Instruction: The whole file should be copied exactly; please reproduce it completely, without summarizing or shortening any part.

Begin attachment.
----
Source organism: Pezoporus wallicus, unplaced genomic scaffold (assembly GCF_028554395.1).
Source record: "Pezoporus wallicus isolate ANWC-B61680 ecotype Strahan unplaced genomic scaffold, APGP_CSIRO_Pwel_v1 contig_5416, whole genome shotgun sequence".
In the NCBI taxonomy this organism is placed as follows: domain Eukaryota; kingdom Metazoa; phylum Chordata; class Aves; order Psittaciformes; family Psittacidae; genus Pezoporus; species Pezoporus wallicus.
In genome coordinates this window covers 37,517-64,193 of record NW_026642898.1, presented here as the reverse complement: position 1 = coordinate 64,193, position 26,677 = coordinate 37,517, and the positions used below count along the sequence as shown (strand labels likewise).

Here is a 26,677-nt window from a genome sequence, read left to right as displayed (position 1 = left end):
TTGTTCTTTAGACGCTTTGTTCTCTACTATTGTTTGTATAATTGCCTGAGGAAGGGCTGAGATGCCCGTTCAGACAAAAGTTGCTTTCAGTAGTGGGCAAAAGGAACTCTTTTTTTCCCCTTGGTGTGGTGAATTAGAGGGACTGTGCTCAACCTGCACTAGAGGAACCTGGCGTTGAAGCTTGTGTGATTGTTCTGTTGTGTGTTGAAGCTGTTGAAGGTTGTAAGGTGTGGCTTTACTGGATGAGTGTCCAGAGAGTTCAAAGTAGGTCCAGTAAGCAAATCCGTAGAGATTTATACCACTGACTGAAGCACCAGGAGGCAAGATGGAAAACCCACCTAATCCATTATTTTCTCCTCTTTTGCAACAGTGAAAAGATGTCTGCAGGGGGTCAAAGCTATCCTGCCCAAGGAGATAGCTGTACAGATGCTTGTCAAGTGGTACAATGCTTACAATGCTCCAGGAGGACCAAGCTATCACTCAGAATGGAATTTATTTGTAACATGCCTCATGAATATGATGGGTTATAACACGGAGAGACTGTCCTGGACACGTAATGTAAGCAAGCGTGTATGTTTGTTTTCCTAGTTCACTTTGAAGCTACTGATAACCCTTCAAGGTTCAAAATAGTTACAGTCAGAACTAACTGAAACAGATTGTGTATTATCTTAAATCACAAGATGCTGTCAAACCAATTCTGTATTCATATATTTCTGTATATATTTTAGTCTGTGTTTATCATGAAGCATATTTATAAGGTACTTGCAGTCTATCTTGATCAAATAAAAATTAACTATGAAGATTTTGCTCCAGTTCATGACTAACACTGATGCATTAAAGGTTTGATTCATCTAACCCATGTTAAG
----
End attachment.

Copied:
Source organism: Pezoporus wallicus, unplaced genomic scaffold (assembly GCF_028554395.1).
Source record: "Pezoporus wallicus isolate ANWC-B61680 ecotype Strahan unplaced genomic scaffold, APGP_CSIRO_Pwel_v1 contig_5416, whole genome shotgun sequence".
In the NCBI taxonomy this organism is placed as follows: domain Eukaryota; kingdom Metazoa; phylum Chordata; class Aves; order Psittaciformes; family Psittacidae; genus Pezoporus; species Pezoporus wallicus.
In genome coordinates this window covers 37,517-64,193 of record NW_026642898.1, presented here as the reverse complement: position 1 = coordinate 64,193, position 26,677 = coordinate 37,517, and the positions used below count along the sequence as shown (strand labels likewise).

Here is a 26,677-nt window from a genome sequence, read left to right as displayed (position 1 = left end):
TTGTTCTTTAGACGCTTTGTTCTCTACTATTGTTTGTATAATTGCCTGAGGAAGGGCTGAGATGCCCGTTCAGACAAAAGTTGCTTTCAGTAGTGGGCAAAAGGAACTCTTTTTTTCCCCTTGGTGTGGTGAATTAGAGGGACTGTGCTCAACCTGCACTAGAGGAACCTGGCGTTGAAGCTTGTGTGATTGTTCTGTTGTGTGTTGAAGCTGTTGAAGGTTGTAAGGTGTGGCTTTACTGGATGAGTGTCCAGAGAGTTCAAAGTAGGTCCAGTAAGCAAATCCGTAGAGATTTATACCACTGACTGAAGCACCAGGAGGCAAGATGGAAAACCCACCTAATCCATTATTTTCTCCTCTTTTGCAACAGTGAAAAGATGTCTGCAGGGGGTCAAAGCTATCCTGCCCAAGGAGATAGCTGTACAGATGCTTGTCAAGTGGTACAATGCTTACAATGCTCCAGGAGGACCAAGCTATCACTCAGAATGGAATTTATTTGTAACATGCCTCATGAATATGATGGGTTATAACACGGAGAGACTGTCCTGGACACGTAATGTAAGCAAGCGTGTATGTTTGTTTTCCTAGTTCACTTTGAAGCTACTGATAACCCTTCAAGGTTCAAAATAGTTACAGTCAGAACTAACTGAAACAGATTGTGTATTATCTTAAATCACAAGATGCTGTCAAACCAATTCTGTATTCATATATTTCTGTATATATTTTAGTCTGTGTTTATCATGAAGCATATTTATAAGGTACTTGCAGTCTATCTTGATCAAATAAAAATTAACTATGAAGATTTTGCTCCAGTTCATGACTAACACTGATGCATTAAAGGTTTGATTCATCTAACCCATGTTAAG